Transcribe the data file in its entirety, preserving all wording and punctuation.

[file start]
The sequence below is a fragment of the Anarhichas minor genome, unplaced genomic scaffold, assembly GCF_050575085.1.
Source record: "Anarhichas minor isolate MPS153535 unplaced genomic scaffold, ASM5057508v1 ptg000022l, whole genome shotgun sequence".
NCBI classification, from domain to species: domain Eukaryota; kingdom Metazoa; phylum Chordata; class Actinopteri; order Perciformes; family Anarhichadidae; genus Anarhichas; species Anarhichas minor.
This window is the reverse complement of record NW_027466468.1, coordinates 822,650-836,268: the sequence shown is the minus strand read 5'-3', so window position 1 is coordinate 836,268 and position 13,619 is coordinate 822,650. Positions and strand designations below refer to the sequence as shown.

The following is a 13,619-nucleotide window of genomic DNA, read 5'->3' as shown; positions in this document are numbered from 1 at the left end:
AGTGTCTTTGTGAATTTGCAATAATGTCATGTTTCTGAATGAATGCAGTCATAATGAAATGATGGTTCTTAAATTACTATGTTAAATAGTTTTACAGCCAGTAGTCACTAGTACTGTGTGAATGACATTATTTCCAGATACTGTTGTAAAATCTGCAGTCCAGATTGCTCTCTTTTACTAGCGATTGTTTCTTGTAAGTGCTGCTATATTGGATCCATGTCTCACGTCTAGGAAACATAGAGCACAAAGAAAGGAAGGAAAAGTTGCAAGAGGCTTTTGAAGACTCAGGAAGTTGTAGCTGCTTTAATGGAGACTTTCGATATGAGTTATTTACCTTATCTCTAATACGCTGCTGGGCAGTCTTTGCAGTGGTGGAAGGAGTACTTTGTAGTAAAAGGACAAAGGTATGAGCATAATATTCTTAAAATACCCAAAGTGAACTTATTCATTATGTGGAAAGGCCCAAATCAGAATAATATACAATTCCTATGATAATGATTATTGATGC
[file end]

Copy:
The sequence below is a fragment of the Anarhichas minor genome, unplaced genomic scaffold, assembly GCF_050575085.1.
Source record: "Anarhichas minor isolate MPS153535 unplaced genomic scaffold, ASM5057508v1 ptg000022l, whole genome shotgun sequence".
NCBI classification, from domain to species: domain Eukaryota; kingdom Metazoa; phylum Chordata; class Actinopteri; order Perciformes; family Anarhichadidae; genus Anarhichas; species Anarhichas minor.
This window is the reverse complement of record NW_027466468.1, coordinates 822,650-836,268: the sequence shown is the minus strand read 5'-3', so window position 1 is coordinate 836,268 and position 13,619 is coordinate 822,650. Positions and strand designations below refer to the sequence as shown.

The following is a 13,619-nucleotide window of genomic DNA, read 5'->3' as shown; positions in this document are numbered from 1 at the left end:
AGTGTCTTTGTGAATTTGCAATAATGTCATGTTTCTGAATGAATGCAGTCATAATGAAATGATGGTTCTTAAATTACTATGTTAAATAGTTTTACAGCCAGTAGTCACTAGTACTGTGTGAATGACATTATTTCCAGATACTGTTGTAAAATCTGCAGTCCAGATTGCTCTCTTTTACTAGCGATTGTTTCTTGTAAGTGCTGCTATATTGGATCCATGTCTCACGTCTAGGAAACATAGAGCACAAAGAAAGGAAGGAAAAGTTGCAAGAGGCTTTTGAAGACTCAGGAAGTTGTAGCTGCTTTAATGGAGACTTTCGATATGAGTTATTTACCTTATCTCTAATACGCTGCTGGGCAGTCTTTGCAGTGGTGGAAGGAGTACTTTGTAGTAAAAGGACAAAGGTATGAGCATAATATTCTTAAAATACCCAAAGTGAACTTATTCATTATGTGGAAAGGCCCAAATCAGAATAATATACAATTCCTATGATAATGATTATTGATGC